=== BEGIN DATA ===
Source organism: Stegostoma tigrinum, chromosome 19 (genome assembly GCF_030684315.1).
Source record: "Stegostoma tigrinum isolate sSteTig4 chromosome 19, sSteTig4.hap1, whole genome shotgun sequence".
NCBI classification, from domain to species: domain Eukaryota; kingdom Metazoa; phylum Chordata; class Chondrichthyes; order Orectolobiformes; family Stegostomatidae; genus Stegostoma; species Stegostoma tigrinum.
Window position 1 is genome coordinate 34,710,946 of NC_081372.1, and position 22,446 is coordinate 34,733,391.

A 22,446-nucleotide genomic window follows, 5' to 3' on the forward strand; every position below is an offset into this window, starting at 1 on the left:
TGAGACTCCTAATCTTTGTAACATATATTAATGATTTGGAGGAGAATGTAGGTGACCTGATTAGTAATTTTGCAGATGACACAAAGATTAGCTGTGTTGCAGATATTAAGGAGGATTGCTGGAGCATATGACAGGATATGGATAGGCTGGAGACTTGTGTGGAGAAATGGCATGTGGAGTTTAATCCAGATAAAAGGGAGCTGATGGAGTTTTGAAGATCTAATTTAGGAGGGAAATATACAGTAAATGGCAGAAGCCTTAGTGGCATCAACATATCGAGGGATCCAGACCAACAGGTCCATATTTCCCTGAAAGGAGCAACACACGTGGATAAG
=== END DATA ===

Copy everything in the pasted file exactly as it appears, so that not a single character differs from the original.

Source organism: Stegostoma tigrinum, chromosome 19 (genome assembly GCF_030684315.1).
Source record: "Stegostoma tigrinum isolate sSteTig4 chromosome 19, sSteTig4.hap1, whole genome shotgun sequence".
NCBI classification, from domain to species: domain Eukaryota; kingdom Metazoa; phylum Chordata; class Chondrichthyes; order Orectolobiformes; family Stegostomatidae; genus Stegostoma; species Stegostoma tigrinum.
Window position 1 is genome coordinate 34,710,946 of NC_081372.1, and position 22,446 is coordinate 34,733,391.

A 22,446-nucleotide genomic window follows, 5' to 3' on the forward strand; every position below is an offset into this window, starting at 1 on the left:
TGAGACTCCTAATCTTTGTAACATATATTAATGATTTGGAGGAGAATGTAGGTGACCTGATTAGTAATTTTGCAGATGACACAAAGATTAGCTGTGTTGCAGATATTAAGGAGGATTGCTGGAGCATATGACAGGATATGGATAGGCTGGAGACTTGTGTGGAGAAATGGCATGTGGAGTTTAATCCAGATAAAAGGGAGCTGATGGAGTTTTGAAGATCTAATTTAGGAGGGAAATATACAGTAAATGGCAGAAGCCTTAGTGGCATCAACATATCGAGGGATCCAGACCAACAGGTCCATATTTCCCTGAAAGGAGCAACACACGTGGATAAG